Every human being is a healer. As shown in the film, “Roots of Health,” regular people can get together to create change and facilitate healing in their community. The film started with depressing images and sad stories. But by the end of the movie, I understood that change can happen. Thompson (2012) concludes with this:
“We are on the edge of an evolutionary phase shift and that ultimately healing is about evolution. We can’t heal without evolving. Thus social healing finds its highest calling discerning the information coming through at the edges of the new worldview and translating that into language, maps and tools for healing the historic wounds that have held old worldviews in place.”
Awareness leads to transformation and a new worldview of health. Health is a state of balance but there many factors contributing to health and illness. Listening to the messages of our bodies is important. Awareness is the starting point for health and wellness. However, to go further and ignite transformation, we need to invite the new paradigm shift in the new role of the client and the new role of the healer. This new paradigm shift will heal our historic wounds and guide the new healer as a health activist to create new ways to heal the world.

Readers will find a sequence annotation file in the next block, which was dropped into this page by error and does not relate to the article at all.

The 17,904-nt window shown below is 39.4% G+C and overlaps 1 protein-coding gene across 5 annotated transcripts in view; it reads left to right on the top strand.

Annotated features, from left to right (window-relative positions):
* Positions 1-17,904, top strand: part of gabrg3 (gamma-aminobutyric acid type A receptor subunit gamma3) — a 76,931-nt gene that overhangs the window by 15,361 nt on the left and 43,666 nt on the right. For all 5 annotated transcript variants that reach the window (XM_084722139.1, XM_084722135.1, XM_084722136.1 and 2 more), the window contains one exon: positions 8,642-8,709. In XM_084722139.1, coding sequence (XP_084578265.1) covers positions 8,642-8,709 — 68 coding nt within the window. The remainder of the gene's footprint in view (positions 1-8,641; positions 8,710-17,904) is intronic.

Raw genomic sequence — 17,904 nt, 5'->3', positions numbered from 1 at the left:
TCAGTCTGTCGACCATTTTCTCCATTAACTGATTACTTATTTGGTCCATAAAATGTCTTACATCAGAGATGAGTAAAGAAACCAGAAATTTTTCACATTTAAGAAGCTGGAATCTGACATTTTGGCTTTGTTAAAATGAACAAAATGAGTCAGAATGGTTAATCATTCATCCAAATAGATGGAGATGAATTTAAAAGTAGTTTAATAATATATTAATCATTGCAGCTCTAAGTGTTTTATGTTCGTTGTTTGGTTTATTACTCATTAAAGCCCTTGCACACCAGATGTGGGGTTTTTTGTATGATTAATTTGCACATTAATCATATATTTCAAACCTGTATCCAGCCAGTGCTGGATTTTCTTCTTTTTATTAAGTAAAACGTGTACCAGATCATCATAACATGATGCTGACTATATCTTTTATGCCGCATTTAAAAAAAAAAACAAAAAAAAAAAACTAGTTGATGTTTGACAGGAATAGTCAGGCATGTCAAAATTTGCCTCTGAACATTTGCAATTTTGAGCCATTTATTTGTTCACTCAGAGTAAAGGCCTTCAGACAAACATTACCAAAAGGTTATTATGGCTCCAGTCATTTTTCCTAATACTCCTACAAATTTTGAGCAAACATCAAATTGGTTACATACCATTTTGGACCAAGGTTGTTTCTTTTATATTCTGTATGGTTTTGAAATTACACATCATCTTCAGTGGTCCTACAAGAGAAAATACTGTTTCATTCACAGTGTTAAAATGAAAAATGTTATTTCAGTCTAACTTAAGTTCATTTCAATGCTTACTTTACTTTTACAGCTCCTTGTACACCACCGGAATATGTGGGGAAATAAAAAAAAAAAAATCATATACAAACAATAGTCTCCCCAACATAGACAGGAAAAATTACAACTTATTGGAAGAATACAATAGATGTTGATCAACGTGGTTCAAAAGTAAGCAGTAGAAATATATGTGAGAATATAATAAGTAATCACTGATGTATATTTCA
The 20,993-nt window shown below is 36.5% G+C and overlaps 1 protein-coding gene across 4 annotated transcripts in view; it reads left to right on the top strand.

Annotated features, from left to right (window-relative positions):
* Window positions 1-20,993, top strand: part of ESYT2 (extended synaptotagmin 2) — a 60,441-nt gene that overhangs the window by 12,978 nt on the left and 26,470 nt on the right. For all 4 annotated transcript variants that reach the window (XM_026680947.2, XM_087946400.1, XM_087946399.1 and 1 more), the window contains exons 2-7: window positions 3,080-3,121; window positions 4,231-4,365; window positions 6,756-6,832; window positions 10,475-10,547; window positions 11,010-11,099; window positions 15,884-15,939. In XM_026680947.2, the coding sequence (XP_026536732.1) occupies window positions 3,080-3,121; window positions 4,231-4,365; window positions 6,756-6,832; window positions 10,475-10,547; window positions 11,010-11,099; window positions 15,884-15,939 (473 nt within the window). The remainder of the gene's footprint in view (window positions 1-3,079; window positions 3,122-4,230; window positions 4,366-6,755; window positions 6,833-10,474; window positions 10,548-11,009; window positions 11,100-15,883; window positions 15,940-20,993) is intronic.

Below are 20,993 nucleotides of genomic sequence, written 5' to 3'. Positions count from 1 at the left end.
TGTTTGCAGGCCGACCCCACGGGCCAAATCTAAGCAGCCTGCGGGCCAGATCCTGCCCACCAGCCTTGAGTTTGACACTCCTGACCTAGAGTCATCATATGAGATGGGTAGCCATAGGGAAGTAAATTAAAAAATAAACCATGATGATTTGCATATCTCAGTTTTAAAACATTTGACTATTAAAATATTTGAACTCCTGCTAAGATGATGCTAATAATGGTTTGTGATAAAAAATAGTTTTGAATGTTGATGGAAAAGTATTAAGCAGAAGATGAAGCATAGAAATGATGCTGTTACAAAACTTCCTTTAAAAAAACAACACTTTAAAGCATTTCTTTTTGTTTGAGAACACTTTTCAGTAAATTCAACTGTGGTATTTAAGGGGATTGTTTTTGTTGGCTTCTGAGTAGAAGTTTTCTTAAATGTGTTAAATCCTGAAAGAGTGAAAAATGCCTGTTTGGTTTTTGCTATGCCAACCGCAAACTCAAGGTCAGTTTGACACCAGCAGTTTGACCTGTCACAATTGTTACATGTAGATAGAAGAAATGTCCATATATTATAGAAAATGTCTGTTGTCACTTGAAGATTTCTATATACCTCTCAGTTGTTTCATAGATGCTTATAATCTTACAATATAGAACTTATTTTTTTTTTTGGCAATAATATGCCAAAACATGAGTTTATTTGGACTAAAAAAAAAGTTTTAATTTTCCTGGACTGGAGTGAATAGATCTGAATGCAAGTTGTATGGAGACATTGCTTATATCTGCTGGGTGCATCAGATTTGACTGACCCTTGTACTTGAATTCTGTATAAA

Adams, H. (2011). Foundations of complementary and alternative medicine. St. Louis Missouri: Elsevier, Churchill Livingstone
Chah, V. A. (1992). Living Dhamma. Thailand: The Sangha, Bung Wai Forest Monastery
Dacher, E., Johnson, D. & Wilber, K. (2005). Consciousness & healing: integral approaches to mind-body medicine. St.Louis, Missouri: Elsevier, Churchill Livingstone
Dossey, L. (2011). Foundations of complementary and alternative medicine. St. Louis Missouri: Elsevier, Churchill Livingstone
Northrup, C. (2003). Voices of integrative medicine: conversations and encounters. St. Louis Missouri: Elsevier, Churchill Livingstone
Thompson, J. & O’Dea, J. (2012). The social healing project. Retrieved from: http://www.servicespace.org